Your story of Aug. 17 ("Alarcon Backs Idea of Redevelopment Study") portrays Pacoima as the most impoverished community in the Valley. It has become impoverished only because the Anglo community and the government have allowed illegal immigrants to flood into Los Angeles, and they have become the "new slaves" within the city. They are paid slave wages; therefore they are only able to reside in communities which have been traditionally working- and middle-class black communities.
CALIFORNIA | LOCAL
June 19, 1993
My wife and I graduated from Cal State Northridge in 1967. We did not go through the graduation ceremony. It was not a thing for politically active students on the left to do then. We were concerned about the spreading War in Vietnam, opposed to silly rituals and determined to make America a true democracy responsive to the needs of minorities and ordinary people everywhere. People do change over time. Twenty-six years later, I found myself sitting through a graduation ceremony at Cal State Northridge for my two oldest daughters, Regina and Stephanie.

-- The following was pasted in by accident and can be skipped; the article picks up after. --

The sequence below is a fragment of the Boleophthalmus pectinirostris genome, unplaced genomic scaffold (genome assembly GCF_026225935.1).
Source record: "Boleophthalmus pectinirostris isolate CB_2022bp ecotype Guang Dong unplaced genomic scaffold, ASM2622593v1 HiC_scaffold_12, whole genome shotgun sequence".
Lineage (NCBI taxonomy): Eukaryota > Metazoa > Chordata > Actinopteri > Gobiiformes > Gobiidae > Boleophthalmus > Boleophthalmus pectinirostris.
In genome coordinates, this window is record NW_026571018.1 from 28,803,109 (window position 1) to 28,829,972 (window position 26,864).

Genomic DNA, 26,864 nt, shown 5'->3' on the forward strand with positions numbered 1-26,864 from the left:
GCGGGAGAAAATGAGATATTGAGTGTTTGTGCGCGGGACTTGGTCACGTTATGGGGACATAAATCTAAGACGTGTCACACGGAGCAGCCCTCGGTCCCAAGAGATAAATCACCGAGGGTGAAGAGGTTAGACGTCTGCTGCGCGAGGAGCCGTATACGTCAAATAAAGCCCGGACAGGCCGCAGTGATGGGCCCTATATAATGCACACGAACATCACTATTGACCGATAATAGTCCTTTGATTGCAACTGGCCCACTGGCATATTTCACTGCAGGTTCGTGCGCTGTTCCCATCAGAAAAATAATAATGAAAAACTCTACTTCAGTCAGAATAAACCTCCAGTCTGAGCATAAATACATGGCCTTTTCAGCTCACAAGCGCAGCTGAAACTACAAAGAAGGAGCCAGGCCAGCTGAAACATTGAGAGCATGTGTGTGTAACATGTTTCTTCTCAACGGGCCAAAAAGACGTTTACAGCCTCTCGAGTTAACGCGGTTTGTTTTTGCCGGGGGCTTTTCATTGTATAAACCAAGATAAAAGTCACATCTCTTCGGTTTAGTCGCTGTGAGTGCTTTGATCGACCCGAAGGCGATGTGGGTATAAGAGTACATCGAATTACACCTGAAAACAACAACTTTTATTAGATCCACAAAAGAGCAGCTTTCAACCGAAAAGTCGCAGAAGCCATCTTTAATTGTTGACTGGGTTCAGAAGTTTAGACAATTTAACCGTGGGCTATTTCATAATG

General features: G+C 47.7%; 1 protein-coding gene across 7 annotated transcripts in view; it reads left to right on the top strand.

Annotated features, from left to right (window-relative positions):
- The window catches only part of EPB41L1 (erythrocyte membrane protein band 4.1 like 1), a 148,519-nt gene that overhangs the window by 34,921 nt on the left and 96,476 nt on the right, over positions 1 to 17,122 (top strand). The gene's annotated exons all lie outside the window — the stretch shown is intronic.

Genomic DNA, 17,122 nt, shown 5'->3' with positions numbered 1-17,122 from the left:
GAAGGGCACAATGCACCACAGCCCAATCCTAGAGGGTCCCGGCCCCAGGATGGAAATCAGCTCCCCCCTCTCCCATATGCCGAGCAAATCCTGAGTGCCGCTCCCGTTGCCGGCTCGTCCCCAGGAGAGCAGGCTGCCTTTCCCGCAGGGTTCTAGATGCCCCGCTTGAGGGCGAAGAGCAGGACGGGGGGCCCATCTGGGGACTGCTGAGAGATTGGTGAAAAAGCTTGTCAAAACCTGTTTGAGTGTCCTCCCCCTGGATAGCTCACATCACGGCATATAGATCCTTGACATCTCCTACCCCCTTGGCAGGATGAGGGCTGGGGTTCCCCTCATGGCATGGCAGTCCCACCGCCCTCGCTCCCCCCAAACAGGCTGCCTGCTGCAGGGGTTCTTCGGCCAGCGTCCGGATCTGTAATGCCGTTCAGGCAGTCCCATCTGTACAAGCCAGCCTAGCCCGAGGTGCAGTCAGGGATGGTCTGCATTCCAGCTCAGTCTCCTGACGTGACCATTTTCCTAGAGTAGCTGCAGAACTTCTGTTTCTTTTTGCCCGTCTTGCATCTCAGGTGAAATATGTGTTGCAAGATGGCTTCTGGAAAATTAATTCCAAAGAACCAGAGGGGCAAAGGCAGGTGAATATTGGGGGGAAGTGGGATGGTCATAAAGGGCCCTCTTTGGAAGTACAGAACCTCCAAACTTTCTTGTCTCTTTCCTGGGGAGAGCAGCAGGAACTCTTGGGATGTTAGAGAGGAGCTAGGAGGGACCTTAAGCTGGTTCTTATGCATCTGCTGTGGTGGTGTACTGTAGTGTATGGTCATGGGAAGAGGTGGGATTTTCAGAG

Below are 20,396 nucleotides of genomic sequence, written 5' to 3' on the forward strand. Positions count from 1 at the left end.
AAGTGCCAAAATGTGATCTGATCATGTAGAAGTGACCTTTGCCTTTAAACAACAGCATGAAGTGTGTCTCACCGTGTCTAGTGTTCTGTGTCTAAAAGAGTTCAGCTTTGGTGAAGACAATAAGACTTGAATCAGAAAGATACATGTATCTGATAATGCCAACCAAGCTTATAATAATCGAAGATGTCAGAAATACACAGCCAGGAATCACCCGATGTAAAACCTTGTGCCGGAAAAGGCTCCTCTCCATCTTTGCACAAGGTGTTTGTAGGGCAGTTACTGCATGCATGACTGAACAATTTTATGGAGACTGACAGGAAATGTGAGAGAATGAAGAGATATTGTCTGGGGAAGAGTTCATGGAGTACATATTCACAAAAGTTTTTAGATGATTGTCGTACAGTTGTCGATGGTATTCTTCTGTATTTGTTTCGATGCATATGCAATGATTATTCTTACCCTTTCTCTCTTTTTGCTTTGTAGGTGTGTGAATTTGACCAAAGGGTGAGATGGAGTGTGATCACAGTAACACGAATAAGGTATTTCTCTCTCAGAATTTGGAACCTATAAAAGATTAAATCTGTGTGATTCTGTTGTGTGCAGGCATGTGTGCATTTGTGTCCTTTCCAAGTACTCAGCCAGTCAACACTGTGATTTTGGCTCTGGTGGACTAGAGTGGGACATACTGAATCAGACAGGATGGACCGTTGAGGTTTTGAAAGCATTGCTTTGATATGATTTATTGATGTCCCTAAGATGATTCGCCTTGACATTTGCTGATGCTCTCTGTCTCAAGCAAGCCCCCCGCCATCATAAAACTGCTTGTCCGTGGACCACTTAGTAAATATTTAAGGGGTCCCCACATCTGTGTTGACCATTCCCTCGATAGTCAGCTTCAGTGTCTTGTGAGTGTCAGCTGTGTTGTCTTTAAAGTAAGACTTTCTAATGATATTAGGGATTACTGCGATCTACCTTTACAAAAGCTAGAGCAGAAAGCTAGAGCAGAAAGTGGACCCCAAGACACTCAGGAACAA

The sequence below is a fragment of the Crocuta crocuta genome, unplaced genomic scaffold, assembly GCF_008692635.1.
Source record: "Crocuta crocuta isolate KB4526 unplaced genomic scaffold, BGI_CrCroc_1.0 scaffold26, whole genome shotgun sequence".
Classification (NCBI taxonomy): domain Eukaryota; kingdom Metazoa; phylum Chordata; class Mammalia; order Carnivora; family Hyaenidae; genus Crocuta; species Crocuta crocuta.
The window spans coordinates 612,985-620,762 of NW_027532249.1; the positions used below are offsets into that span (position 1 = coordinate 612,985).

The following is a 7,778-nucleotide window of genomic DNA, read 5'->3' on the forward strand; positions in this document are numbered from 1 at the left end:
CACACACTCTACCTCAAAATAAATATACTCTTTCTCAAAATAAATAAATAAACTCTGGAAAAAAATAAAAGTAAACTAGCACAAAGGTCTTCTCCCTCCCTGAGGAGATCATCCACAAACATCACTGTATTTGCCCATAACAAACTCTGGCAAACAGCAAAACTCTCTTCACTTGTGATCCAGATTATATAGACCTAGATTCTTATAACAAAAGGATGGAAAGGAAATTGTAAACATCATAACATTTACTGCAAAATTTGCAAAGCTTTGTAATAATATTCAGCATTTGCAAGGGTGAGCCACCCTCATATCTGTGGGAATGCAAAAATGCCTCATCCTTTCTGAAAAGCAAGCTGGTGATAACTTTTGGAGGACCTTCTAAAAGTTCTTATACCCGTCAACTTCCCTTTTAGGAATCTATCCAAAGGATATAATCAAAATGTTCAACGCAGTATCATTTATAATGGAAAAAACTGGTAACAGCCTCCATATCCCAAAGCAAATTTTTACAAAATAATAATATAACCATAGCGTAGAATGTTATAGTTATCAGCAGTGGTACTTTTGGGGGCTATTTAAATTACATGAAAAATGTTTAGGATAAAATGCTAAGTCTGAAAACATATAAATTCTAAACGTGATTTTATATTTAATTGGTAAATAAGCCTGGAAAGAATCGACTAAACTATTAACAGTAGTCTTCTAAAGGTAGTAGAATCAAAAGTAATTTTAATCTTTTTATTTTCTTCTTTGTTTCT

CALIFORNIA | LOCAL
April 8, 2001
Craig Lennon Kysar asserts that history and current events show a "free market economy do not lead to people getting what they need, but instead lead to rich people getting what they want" (Letters to the Valley Edition, April 1). If Kysar's assertion is correct then how is it that American entrepreneurs, starting with Henry Ford, have been so successful in being able to mass produce expensive items such as cars, refrigerators, television sets, computers and so on, at prices most Americans can afford?
CALIFORNIA | LOCAL
March 25, 2001